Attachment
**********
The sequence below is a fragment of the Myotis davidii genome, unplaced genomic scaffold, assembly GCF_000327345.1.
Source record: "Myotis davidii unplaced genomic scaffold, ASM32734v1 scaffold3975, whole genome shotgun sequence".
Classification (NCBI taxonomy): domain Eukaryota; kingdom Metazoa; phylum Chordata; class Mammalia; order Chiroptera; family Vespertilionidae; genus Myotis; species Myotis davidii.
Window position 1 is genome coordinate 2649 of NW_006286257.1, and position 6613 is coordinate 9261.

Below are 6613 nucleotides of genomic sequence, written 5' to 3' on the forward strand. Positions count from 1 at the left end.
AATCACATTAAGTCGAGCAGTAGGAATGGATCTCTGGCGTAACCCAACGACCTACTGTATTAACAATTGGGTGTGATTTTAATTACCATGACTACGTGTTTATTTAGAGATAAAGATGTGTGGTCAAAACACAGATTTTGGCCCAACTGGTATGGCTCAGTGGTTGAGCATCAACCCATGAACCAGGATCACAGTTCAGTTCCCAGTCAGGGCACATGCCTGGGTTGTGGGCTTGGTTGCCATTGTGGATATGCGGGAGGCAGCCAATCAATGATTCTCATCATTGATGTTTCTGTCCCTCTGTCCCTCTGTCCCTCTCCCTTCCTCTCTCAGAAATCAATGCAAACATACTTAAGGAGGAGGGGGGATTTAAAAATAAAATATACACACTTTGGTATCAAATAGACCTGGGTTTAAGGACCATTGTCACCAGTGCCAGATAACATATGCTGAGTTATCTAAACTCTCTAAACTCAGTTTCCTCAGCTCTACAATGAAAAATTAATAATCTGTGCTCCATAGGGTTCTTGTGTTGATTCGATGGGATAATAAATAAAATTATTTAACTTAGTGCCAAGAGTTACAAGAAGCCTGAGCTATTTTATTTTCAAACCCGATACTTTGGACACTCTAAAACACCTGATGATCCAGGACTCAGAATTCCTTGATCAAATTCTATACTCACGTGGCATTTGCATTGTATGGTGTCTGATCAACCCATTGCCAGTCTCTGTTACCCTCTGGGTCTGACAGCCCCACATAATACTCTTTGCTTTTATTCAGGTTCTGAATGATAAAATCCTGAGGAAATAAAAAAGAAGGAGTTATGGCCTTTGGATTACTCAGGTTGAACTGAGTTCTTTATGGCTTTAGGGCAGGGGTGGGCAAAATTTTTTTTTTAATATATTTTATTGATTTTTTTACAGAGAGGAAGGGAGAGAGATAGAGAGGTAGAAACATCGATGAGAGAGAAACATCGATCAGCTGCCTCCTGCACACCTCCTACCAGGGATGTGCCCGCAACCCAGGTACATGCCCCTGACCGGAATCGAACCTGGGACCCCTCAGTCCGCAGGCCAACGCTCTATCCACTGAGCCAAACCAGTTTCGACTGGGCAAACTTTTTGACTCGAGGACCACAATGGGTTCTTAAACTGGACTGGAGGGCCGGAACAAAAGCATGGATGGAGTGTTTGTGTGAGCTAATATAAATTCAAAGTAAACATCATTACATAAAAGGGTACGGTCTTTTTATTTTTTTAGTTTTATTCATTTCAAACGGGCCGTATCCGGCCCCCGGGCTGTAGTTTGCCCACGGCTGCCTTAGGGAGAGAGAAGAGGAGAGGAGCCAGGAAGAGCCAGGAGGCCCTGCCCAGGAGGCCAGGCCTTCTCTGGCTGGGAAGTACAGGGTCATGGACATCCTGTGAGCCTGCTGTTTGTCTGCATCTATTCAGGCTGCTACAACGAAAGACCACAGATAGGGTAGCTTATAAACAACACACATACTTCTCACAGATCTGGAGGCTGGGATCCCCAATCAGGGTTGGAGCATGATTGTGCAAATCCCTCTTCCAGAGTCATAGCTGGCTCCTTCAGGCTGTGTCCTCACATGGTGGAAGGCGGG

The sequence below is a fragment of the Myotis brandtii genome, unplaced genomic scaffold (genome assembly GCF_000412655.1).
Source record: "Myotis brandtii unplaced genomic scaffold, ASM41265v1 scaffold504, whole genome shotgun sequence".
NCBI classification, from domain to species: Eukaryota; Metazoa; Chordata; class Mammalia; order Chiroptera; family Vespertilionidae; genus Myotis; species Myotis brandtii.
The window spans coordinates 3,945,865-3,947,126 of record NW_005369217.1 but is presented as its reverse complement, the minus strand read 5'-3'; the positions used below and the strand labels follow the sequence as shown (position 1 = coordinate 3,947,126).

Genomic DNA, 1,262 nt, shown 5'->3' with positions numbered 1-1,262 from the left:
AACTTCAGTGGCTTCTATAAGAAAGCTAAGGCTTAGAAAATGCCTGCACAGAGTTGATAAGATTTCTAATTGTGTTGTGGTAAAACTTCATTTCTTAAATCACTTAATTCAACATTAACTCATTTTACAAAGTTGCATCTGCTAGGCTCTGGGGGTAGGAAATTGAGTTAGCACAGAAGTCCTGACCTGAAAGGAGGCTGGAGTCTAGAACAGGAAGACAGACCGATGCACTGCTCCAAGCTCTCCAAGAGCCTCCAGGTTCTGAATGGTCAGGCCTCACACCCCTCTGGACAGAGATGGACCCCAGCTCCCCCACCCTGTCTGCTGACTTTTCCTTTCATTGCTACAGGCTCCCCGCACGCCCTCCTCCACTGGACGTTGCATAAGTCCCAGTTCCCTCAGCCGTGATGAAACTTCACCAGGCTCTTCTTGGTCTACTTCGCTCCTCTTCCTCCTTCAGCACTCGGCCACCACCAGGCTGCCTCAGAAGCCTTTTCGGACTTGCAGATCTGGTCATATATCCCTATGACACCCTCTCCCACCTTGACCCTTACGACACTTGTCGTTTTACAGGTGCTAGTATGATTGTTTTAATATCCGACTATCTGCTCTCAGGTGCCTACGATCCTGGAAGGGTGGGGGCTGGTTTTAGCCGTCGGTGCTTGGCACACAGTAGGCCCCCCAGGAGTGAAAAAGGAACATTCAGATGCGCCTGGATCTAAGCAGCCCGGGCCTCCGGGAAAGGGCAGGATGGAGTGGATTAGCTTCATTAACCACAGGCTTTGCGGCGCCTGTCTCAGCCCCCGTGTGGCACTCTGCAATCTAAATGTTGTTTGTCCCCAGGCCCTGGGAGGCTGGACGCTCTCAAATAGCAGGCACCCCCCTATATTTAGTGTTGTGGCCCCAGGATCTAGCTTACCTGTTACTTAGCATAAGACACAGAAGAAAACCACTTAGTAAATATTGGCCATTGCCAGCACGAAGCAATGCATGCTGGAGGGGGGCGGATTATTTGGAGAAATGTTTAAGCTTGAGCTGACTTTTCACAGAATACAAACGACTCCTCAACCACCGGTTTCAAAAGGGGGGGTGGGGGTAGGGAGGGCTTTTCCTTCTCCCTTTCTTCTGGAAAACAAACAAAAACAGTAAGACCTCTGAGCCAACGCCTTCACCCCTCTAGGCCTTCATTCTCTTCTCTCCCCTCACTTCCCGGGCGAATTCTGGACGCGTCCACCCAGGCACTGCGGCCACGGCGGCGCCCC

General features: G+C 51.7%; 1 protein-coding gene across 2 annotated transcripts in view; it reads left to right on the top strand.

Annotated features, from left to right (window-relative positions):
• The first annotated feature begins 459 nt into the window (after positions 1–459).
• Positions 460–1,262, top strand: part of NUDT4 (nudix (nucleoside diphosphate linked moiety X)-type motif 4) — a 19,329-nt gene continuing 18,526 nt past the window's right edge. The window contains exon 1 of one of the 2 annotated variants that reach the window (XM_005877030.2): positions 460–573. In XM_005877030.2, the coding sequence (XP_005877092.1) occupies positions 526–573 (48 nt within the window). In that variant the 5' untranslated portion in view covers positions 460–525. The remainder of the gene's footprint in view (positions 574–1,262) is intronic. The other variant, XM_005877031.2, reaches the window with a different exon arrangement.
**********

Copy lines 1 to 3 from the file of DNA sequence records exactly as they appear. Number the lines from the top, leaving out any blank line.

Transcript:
The sequence below is a fragment of the Myotis davidii genome, unplaced genomic scaffold, assembly GCF_000327345.1.
Source record: "Myotis davidii unplaced genomic scaffold, ASM32734v1 scaffold3975, whole genome shotgun sequence".
Classification (NCBI taxonomy): domain Eukaryota; kingdom Metazoa; phylum Chordata; class Mammalia; order Chiroptera; family Vespertilionidae; genus Myotis; species Myotis davidii.